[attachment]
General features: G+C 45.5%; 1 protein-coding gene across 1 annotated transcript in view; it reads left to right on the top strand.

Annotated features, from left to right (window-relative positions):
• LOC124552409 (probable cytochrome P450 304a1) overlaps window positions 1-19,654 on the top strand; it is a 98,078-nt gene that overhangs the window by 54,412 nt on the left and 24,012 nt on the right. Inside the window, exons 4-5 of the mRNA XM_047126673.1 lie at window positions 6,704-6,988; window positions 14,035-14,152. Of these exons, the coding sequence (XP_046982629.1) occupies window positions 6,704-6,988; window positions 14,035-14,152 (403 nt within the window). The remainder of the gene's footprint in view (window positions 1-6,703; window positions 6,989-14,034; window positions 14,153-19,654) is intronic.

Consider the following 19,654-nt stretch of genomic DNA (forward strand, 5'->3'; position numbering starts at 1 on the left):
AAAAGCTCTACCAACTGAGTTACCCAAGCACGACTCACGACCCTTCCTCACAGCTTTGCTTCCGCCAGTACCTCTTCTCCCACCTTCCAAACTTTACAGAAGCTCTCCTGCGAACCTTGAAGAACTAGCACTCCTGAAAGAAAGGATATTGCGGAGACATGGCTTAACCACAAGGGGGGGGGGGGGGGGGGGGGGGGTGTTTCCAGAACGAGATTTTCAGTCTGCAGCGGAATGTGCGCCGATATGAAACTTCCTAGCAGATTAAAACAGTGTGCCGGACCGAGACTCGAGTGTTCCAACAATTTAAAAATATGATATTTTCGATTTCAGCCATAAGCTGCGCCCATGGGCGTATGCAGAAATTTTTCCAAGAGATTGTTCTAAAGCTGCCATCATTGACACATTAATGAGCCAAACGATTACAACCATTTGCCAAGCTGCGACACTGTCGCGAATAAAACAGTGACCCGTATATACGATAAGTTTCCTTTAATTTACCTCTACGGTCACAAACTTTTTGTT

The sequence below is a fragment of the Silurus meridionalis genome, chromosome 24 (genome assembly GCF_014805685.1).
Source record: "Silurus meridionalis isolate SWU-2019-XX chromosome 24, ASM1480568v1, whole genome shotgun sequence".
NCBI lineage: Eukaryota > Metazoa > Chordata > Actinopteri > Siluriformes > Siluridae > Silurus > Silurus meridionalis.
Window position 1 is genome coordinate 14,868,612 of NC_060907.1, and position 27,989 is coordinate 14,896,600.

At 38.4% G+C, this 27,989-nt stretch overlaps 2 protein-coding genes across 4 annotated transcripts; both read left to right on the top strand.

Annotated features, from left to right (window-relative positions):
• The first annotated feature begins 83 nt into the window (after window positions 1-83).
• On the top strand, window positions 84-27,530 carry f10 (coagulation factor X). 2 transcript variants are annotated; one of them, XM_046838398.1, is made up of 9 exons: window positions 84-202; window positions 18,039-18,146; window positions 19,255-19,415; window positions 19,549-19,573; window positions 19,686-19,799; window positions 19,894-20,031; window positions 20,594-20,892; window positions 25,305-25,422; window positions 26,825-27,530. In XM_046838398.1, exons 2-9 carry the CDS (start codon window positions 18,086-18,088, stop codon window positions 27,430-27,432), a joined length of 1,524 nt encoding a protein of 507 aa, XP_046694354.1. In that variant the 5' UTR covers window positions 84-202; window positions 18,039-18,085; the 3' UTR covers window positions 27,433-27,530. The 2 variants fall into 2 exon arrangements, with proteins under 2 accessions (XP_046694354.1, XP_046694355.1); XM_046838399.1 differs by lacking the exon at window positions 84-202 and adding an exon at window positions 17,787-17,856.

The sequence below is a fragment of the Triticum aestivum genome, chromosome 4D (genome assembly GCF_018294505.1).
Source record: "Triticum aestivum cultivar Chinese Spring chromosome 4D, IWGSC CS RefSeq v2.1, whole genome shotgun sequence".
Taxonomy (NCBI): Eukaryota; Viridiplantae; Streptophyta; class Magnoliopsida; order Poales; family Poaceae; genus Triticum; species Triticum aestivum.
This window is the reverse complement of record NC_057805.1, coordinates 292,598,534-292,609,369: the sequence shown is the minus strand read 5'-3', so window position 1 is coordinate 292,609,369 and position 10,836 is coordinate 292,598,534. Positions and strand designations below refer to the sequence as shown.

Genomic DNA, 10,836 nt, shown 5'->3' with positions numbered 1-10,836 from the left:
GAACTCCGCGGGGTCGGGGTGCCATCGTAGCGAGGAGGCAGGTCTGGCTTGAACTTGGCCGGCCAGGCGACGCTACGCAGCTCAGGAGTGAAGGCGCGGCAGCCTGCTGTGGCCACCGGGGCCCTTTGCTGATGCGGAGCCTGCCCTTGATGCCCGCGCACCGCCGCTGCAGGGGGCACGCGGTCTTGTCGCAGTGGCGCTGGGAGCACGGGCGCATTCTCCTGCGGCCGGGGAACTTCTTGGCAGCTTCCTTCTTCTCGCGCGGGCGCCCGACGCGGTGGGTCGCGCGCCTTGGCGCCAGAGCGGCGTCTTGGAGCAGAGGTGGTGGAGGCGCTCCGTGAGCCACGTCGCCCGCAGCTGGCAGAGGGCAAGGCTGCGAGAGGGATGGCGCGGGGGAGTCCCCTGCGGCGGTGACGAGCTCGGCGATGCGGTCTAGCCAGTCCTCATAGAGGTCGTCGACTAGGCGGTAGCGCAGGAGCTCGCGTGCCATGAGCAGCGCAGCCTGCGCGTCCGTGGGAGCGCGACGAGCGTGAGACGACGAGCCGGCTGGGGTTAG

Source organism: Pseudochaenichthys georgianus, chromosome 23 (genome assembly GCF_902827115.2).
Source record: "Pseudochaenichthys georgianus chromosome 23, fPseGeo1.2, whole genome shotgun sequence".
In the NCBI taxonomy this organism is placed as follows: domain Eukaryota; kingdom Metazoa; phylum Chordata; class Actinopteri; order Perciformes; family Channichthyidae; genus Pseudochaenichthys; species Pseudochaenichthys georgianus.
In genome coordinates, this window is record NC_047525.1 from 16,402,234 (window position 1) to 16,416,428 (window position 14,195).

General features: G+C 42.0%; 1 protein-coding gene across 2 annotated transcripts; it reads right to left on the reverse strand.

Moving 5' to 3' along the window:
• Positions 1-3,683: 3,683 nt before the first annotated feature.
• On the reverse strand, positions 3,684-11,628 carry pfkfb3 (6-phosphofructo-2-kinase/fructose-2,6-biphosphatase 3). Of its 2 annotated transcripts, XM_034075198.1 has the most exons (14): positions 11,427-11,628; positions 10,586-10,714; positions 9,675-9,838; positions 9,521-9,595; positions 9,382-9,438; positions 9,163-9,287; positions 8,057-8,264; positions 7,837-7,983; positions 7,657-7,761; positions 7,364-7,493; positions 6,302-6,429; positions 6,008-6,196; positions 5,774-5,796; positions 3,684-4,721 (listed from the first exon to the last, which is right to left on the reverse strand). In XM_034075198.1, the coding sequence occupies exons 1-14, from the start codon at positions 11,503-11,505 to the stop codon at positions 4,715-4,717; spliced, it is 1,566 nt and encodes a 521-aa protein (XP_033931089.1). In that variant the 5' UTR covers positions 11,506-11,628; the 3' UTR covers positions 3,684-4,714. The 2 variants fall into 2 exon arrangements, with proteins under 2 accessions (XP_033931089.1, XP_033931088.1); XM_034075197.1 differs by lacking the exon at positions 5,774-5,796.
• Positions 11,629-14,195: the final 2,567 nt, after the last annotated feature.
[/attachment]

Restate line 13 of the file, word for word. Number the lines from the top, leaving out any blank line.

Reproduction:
• On the top strand, window positions 84-27,530 carry f10 (coagulation factor X). 2 transcript variants are annotated; one of them, XM_046838398.1, is made up of 9 exons: window positions 84-202; window positions 18,039-18,146; window positions 19,255-19,415; window positions 19,549-19,573; window positions 19,686-19,799; window positions 19,894-20,031; window positions 20,594-20,892; window positions 25,305-25,422; window positions 26,825-27,530. In XM_046838398.1, exons 2-9 carry the CDS (start codon window positions 18,086-18,088, stop codon window positions 27,430-27,432), a joined length of 1,524 nt encoding a protein of 507 aa, XP_046694354.1. In that variant the 5' UTR covers window positions 84-202; window positions 18,039-18,085; the 3' UTR covers window positions 27,433-27,530. The 2 variants fall into 2 exon arrangements, with proteins under 2 accessions (XP_046694354.1, XP_046694355.1); XM_046838399.1 differs by lacking the exon at window positions 84-202 and adding an exon at window positions 17,787-17,856.